Bible Commentators and Translators Hide Women in Plain Sight

   The words, man, men, and mankind, are commonly used to describe all people—Including women. And it is a rare voice that is raised to counter this lingual bias against the physically weaker sex. 
   In biblical usage, the Greek word, aner [G435], meaning: husband; man; or men, is also translated, almost 100% of the time, as "men," even when it is obviously used to describe mixed crowds of people composed of both women and men. 
   Thayer provides an interesting commentary on the word, aner, explaining how a word that is supposed to refer exclusively to males can also be used to describe females. 
   The Bible commentator, Thayer, was from a time when political correctness did not exist, so he had no problem with "telling it like it is" on the subject of women. But the acceptance of modern commentators and Bible translators, in applying an ancient Greek custom (concerning how the word aner should be used) to Bible translation, underscores the present-day pervasiveness of translator and Bible commentator prejudice against women, and the need to question their interpretations and translator word choices. 
   We understand the Greek language—like all languages—Is androcentric, and that language and hermeneutics powerfully influence and re-enforce ideas and attitudes—even wrong ones. These have both been used to keep women hidden in plain sight through-out recorded history.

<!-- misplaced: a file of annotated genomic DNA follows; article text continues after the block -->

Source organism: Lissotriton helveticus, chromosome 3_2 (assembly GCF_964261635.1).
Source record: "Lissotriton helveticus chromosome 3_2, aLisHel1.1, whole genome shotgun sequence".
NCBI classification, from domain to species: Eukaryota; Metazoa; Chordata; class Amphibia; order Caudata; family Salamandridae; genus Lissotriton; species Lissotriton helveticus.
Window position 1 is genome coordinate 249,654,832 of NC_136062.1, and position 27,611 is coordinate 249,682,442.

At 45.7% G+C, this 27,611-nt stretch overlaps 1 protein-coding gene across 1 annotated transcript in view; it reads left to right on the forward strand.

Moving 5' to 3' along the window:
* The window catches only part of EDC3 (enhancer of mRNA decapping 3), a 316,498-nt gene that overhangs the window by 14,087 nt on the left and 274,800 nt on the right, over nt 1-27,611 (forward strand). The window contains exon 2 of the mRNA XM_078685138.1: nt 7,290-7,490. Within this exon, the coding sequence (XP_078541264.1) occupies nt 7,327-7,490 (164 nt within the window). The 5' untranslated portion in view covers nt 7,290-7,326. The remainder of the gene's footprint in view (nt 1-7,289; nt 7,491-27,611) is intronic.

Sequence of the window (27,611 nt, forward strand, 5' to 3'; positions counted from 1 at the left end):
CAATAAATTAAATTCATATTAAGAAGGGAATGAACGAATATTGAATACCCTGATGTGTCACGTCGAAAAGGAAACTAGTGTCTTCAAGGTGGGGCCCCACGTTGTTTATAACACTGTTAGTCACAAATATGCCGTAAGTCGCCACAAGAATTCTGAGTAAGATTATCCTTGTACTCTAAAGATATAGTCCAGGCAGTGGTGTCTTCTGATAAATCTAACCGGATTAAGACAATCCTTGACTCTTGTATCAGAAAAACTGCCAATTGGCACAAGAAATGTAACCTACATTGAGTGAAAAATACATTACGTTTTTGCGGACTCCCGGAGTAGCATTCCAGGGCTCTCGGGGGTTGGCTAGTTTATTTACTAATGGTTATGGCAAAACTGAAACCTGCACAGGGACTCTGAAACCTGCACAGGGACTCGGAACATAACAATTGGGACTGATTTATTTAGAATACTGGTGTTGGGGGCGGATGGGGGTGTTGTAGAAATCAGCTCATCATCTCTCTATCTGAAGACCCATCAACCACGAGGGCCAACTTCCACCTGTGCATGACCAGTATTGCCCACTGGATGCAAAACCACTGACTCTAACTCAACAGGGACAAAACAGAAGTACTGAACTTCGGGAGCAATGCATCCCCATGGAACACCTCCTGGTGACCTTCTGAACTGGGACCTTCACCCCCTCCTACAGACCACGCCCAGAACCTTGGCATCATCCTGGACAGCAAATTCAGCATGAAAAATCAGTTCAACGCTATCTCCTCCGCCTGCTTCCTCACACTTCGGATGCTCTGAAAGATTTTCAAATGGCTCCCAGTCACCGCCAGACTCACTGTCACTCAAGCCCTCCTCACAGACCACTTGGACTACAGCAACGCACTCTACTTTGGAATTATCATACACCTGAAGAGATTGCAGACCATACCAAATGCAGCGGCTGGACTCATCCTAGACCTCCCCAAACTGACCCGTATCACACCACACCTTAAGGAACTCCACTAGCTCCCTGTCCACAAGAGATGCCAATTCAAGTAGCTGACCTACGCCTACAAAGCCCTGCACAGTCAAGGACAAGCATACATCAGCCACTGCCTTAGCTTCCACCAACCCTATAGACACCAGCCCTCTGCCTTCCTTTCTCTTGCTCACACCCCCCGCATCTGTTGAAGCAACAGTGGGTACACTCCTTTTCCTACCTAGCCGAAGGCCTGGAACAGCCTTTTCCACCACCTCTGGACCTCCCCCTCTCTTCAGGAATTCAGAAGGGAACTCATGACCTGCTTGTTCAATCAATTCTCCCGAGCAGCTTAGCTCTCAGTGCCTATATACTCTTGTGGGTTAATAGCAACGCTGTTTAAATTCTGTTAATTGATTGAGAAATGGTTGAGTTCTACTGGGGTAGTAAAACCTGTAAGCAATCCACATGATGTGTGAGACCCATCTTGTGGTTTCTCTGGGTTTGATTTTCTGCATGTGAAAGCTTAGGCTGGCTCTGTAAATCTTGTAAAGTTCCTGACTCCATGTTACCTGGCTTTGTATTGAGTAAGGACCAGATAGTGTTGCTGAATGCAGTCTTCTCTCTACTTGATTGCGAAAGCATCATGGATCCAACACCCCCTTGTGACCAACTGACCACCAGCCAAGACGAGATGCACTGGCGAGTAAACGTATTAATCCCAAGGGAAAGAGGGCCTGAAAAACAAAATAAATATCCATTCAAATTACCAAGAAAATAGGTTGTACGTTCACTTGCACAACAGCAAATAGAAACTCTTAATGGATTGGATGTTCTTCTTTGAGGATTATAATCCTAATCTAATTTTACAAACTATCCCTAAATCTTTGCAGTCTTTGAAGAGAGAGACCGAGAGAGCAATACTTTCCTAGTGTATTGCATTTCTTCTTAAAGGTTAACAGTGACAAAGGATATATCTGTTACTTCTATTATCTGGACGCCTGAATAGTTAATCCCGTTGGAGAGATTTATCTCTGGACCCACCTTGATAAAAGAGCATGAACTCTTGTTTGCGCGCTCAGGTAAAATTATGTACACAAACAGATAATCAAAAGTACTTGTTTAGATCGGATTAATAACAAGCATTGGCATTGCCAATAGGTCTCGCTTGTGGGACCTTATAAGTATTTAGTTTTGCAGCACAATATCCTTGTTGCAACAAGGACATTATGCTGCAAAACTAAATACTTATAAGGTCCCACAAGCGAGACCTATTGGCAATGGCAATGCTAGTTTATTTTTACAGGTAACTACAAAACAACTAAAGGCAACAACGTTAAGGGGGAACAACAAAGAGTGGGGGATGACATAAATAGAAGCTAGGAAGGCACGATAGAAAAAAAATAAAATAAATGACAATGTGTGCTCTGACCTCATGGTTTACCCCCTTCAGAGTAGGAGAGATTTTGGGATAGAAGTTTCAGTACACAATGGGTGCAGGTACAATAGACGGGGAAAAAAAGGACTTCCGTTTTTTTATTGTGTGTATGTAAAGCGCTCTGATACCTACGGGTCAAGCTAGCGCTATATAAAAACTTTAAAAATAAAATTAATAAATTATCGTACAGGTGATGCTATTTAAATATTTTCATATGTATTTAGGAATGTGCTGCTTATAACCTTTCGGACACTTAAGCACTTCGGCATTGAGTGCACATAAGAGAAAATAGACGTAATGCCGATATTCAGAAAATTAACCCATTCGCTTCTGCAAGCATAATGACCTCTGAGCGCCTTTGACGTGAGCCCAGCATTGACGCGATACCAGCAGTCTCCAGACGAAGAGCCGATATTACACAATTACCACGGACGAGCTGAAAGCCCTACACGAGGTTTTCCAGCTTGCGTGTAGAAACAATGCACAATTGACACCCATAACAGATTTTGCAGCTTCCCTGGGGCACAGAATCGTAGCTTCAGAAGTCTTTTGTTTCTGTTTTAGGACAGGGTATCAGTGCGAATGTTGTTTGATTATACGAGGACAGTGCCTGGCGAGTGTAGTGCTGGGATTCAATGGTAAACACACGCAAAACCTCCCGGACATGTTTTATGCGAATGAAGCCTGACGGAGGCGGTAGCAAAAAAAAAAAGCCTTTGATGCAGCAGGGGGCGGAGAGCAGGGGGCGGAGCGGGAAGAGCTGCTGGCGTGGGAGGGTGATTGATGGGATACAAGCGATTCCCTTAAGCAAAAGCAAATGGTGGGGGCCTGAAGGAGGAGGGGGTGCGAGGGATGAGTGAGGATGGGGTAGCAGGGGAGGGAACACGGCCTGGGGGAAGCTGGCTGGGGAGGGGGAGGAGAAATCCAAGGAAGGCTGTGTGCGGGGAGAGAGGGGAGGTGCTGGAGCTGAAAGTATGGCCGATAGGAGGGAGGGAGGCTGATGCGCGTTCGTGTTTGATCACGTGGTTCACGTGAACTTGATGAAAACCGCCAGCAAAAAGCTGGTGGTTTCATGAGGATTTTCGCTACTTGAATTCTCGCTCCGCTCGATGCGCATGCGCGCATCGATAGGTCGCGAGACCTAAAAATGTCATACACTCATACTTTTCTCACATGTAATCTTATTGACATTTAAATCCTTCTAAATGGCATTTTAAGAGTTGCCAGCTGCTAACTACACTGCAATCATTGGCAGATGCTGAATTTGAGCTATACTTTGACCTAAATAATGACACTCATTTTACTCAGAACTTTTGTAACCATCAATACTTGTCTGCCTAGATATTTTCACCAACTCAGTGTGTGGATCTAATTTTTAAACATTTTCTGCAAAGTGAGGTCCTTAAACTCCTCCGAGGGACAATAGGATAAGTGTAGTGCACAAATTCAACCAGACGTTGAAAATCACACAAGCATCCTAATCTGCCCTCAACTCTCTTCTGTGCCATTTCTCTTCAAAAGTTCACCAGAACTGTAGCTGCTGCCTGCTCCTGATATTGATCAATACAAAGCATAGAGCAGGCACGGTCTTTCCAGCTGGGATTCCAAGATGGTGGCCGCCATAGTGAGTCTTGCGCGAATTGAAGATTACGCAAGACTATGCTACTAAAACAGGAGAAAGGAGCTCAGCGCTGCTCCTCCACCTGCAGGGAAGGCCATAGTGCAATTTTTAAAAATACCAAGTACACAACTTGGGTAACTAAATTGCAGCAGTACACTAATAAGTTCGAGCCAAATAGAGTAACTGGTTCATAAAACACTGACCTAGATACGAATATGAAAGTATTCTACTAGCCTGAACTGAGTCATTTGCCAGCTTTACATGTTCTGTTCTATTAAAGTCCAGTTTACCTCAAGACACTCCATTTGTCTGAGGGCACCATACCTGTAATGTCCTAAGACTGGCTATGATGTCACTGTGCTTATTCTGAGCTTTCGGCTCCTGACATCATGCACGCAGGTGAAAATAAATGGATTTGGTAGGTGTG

But it is time to bring this medieval institution to a halt, no matter how the practice is justified.
   Thayer explained why the Greeks called women men: "When persons of either sex are included [in the group], [they are] named after the more important." 
   That is what the ancient Greeks did. The majority of English Bible translators follow suit to this day. 
   Isn't it time to to remove the cloak of invisibility—take off the burqa so to speak—from women in our language, Bible translations, and hermeneutics? 

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